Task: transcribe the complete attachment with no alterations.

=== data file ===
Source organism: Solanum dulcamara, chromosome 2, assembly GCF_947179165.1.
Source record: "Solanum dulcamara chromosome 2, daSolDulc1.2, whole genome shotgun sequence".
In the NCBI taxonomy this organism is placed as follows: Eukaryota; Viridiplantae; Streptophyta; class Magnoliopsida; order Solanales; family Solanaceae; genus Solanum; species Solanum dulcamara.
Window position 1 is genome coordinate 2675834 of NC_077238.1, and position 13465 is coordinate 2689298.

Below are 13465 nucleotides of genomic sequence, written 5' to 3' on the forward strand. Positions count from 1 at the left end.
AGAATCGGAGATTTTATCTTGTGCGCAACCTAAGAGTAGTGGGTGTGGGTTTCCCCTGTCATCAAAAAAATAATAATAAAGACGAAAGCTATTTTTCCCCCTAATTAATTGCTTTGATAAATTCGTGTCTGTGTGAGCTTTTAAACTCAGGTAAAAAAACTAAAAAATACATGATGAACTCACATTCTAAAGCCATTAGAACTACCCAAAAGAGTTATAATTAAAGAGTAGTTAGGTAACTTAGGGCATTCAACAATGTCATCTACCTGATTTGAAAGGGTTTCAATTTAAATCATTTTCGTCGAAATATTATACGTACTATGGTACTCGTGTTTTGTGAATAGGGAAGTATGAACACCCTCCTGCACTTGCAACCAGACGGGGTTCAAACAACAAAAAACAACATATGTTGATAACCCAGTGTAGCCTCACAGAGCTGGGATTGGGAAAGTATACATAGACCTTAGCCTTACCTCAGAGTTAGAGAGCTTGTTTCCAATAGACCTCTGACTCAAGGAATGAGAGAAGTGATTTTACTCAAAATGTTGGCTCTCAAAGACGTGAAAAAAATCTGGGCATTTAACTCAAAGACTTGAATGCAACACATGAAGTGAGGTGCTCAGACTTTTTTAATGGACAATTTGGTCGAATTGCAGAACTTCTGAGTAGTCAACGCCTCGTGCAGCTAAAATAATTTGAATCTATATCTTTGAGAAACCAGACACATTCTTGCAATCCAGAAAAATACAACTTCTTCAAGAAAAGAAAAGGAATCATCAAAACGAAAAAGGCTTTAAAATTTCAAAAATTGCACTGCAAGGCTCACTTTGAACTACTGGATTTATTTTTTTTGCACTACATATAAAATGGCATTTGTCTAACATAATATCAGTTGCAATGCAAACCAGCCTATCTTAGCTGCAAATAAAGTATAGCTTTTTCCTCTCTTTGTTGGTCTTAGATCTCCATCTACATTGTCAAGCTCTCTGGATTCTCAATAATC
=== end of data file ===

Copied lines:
Source organism: Solanum dulcamara, chromosome 2, assembly GCF_947179165.1.
Source record: "Solanum dulcamara chromosome 2, daSolDulc1.2, whole genome shotgun sequence".
In the NCBI taxonomy this organism is placed as follows: Eukaryota; Viridiplantae; Streptophyta; class Magnoliopsida; order Solanales; family Solanaceae; genus Solanum; species Solanum dulcamara.
Window position 1 is genome coordinate 2675834 of NC_077238.1, and position 13465 is coordinate 2689298.

Below are 13465 nucleotides of genomic sequence, written 5' to 3' on the forward strand. Positions count from 1 at the left end.
AGAATCGGAGATTTTATCTTGTGCGCAACCTAAGAGTAGTGGGTGTGGGTTTCCCCTGTCATCAAAAAAATAATAATAAAGACGAAAGCTATTTTTCCCCCTAATTAATTGCTTTGATAAATTCGTGTCTGTGTGAGCTTTTAAACTCAGGTAAAAAAACTAAAAAATACATGATGAACTCACATTCTAAAGCCATTAGAACTACCCAAAAGAGTTATAATTAAAGAGTAGTTAGGTAACTTAGGGCATTCAACAATGTCATCTACCTGATTTGAAAGGGTTTCAATTTAAATCATTTTCGTCGAAATATTATACGTACTATGGTACTCGTGTTTTGTGAATAGGGAAGTATGAACACCCTCCTGCACTTGCAACCAGACGGGGTTCAAACAACAAAAAACAACATATGTTGATAACCCAGTGTAGCCTCACAGAGCTGGGATTGGGAAAGTATACATAGACCTTAGCCTTACCTCAGAGTTAGAGAGCTTGTTTCCAATAGACCTCTGACTCAAGGAATGAGAGAAGTGATTTTACTCAAAATGTTGGCTCTCAAAGACGTGAAAAAAATCTGGGCATTTAACTCAAAGACTTGAATGCAACACATGAAGTGAGGTGCTCAGACTTTTTTAATGGACAATTTGGTCGAATTGCAGAACTTCTGAGTAGTCAACGCCTCGTGCAGCTAAAATAATTTGAATCTATATCTTTGAGAAACCAGACACATTCTTGCAATCCAGAAAAATACAACTTCTTCAAGAAAAGAAAAGGAATCATCAAAACGAAAAAGGCTTTAAAATTTCAAAAATTGCACTGCAAGGCTCACTTTGAACTACTGGATTTATTTTTTTTGCACTACATATAAAATGGCATTTGTCTAACATAATATCAGTTGCAATGCAAACCAGCCTATCTTAGCTGCAAATAAAGTATAGCTTTTTCCTCTCTTTGTTGGTCTTAGATCTCCATCTACATTGTCAAGCTCTCTGGATTCTCAATAATC